Predicting Reactivity and Passivation of Solid-State Battery Interfaces

22 April 2024, Version 1
This content is a preprint and has not undergone peer review at the time of posting.


In this work, we build a computationally inexpensive, data-driven model that utilizes only atomistic structure information to predict the reactivity of interfaces between any candidate solid-state electrolyte material and a Li metal anode. This model is trained on data from ab initio molecular dynamics (AIMD) simulations of the time evolution of the solid electrolyte-Li metal interface for 67 different materials. Predicting the reactivity of solid state interfaces with ab initio techniques remains an elusive challenge in materials discovery and informatics, and previous work on predicting interfacial compatibility of solid-state Li-ion electrolytes and Li metal anodes has focused mainly on thermodynamic convex hull calculations. Our framework involves training machine learning models on AIMD data, thereby capturing information on both kinetics and thermodynamics, and then leveraging these models to predict the reactivity of thousands of new candidates in the span of seconds, avoiding the need for additional weeks-long AIMD simulations. We identify over 300 new chemically stable and over 780 passivating solid-electrolytes that are predicted to be thermodynamically unfavored. Our results indicate many potential solid-state electrolyte candidates have been incorrectly labeled unstable via purely thermodynamic approaches using density functional theory (DFT) energetics, and that the pool of promising, Li-stable solid-state electrolyte materials may be much larger than previously thought from screening efforts. To showcase the value of our approach, we highlight two borate materials that were identified by our model and confirmed by further AIMD calculations to likely be highly conductive and chemically stable with Li: LiB13C2 and LiB12PC.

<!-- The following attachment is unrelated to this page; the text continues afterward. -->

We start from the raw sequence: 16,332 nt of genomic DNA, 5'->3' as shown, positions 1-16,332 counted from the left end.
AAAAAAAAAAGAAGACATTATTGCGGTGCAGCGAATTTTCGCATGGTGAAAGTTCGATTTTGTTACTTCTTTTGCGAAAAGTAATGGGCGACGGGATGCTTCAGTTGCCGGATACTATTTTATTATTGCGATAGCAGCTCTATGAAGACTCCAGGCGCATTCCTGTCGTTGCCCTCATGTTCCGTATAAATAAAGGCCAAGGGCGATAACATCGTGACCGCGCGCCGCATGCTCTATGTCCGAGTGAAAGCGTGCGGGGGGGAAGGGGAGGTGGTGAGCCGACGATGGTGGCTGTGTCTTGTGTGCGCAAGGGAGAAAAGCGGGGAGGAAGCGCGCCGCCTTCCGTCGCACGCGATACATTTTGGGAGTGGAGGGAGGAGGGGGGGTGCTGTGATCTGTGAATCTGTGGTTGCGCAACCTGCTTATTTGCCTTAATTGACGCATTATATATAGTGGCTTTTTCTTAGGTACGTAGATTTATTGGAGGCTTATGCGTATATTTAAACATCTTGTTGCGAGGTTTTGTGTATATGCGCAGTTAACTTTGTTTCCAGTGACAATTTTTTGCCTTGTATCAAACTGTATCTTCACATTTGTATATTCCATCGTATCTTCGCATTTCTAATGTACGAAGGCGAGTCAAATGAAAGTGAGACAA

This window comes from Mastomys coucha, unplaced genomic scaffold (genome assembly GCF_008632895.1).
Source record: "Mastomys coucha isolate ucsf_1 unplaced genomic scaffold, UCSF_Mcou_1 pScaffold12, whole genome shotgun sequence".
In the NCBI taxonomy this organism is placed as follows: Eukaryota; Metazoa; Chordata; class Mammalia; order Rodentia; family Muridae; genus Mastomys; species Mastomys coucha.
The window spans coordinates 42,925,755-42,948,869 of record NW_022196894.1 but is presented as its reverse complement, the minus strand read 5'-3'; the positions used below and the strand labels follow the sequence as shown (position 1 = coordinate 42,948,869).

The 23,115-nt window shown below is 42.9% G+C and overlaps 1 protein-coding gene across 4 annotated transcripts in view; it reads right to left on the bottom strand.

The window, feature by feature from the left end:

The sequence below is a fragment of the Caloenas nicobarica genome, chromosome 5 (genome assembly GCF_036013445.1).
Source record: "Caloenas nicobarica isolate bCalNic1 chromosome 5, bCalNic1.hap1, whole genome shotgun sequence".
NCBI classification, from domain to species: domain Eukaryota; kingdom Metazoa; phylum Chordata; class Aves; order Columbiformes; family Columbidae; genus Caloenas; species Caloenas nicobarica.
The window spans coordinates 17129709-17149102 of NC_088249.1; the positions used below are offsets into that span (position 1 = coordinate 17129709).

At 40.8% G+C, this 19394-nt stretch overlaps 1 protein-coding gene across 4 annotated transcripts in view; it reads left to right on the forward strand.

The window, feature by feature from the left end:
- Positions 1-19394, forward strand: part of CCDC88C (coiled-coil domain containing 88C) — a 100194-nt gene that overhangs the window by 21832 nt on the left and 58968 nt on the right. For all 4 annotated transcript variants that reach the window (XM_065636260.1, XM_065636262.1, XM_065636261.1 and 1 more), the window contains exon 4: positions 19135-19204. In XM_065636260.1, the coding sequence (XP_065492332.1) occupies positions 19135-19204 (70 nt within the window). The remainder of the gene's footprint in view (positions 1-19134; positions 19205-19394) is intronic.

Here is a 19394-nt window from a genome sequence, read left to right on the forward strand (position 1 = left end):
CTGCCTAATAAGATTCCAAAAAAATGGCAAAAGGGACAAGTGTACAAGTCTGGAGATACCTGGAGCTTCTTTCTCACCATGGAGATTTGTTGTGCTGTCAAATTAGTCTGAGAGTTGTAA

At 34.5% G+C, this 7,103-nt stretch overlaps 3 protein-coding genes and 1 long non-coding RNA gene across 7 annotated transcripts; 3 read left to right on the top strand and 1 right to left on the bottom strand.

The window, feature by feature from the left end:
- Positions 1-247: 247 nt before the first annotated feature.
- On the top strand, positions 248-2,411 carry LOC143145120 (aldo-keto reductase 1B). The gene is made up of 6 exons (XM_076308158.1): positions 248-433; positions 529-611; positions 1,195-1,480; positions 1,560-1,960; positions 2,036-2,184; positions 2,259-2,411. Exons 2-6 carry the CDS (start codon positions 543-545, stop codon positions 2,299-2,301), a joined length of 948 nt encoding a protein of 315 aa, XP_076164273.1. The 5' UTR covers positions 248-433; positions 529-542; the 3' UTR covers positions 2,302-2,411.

Solid State Batteries
Solid State Electrolytes

Supplementary materials

Supplementary Information
1) Solid State Electrolyte (SSE) Features Considered for Building Linear Models 2) AIMD Snapshots for LiDy2 and Li6ZnGe2O8. 3) Training Set in Feature Space. 4) Stable Model Linear Cofficients. 5) Passivating Model Linear Coefficients 6) Histograms for linear model predictions.


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